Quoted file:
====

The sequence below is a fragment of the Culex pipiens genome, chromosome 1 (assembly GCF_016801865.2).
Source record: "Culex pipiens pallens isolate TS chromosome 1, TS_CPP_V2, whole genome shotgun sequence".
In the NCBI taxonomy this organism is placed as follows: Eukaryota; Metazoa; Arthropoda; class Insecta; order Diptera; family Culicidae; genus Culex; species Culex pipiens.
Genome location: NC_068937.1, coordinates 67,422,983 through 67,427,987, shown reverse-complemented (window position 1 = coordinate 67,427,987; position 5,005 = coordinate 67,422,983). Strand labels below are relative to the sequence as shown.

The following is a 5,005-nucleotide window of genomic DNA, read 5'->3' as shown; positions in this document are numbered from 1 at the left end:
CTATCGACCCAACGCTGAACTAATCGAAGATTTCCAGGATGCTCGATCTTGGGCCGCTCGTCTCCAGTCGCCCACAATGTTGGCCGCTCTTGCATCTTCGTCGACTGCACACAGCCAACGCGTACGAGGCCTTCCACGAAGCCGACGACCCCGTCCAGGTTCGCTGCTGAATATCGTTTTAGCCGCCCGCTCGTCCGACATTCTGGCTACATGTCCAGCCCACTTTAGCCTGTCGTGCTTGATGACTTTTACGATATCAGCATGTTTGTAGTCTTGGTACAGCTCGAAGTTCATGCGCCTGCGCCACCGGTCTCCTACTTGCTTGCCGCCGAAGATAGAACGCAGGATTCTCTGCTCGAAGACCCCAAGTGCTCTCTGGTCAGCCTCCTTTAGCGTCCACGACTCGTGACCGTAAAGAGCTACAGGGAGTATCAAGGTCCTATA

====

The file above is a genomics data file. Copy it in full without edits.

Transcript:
The sequence below is a fragment of the Culex pipiens genome, chromosome 1 (assembly GCF_016801865.2).
Source record: "Culex pipiens pallens isolate TS chromosome 1, TS_CPP_V2, whole genome shotgun sequence".
In the NCBI taxonomy this organism is placed as follows: Eukaryota; Metazoa; Arthropoda; class Insecta; order Diptera; family Culicidae; genus Culex; species Culex pipiens.
Genome location: NC_068937.1, coordinates 67,422,983 through 67,427,987, shown reverse-complemented (window position 1 = coordinate 67,427,987; position 5,005 = coordinate 67,422,983). Strand labels below are relative to the sequence as shown.

The following is a 5,005-nucleotide window of genomic DNA, read 5'->3' as shown; positions in this document are numbered from 1 at the left end:
CTATCGACCCAACGCTGAACTAATCGAAGATTTCCAGGATGCTCGATCTTGGGCCGCTCGTCTCCAGTCGCCCACAATGTTGGCCGCTCTTGCATCTTCGTCGACTGCACACAGCCAACGCGTACGAGGCCTTCCACGAAGCCGACGACCCCGTCCAGGTTCGCTGCTGAATATCGTTTTAGCCGCCCGCTCGTCCGACATTCTGGCTACATGTCCAGCCCACTTTAGCCTGTCGTGCTTGATGACTTTTACGATATCAGCATGTTTGTAGTCTTGGTACAGCTCGAAGTTCATGCGCCTGCGCCACCGGTCTCCTACTTGCTTGCCGCCGAAGATAGAACGCAGGATTCTCTGCTCGAAGACCCCAAGTGCTCTCTGGTCAGCCTCCTTTAGCGTCCACGACTCGTGACCGTAAAGAGCTACAGGGAGTATCAAGGTCCTATA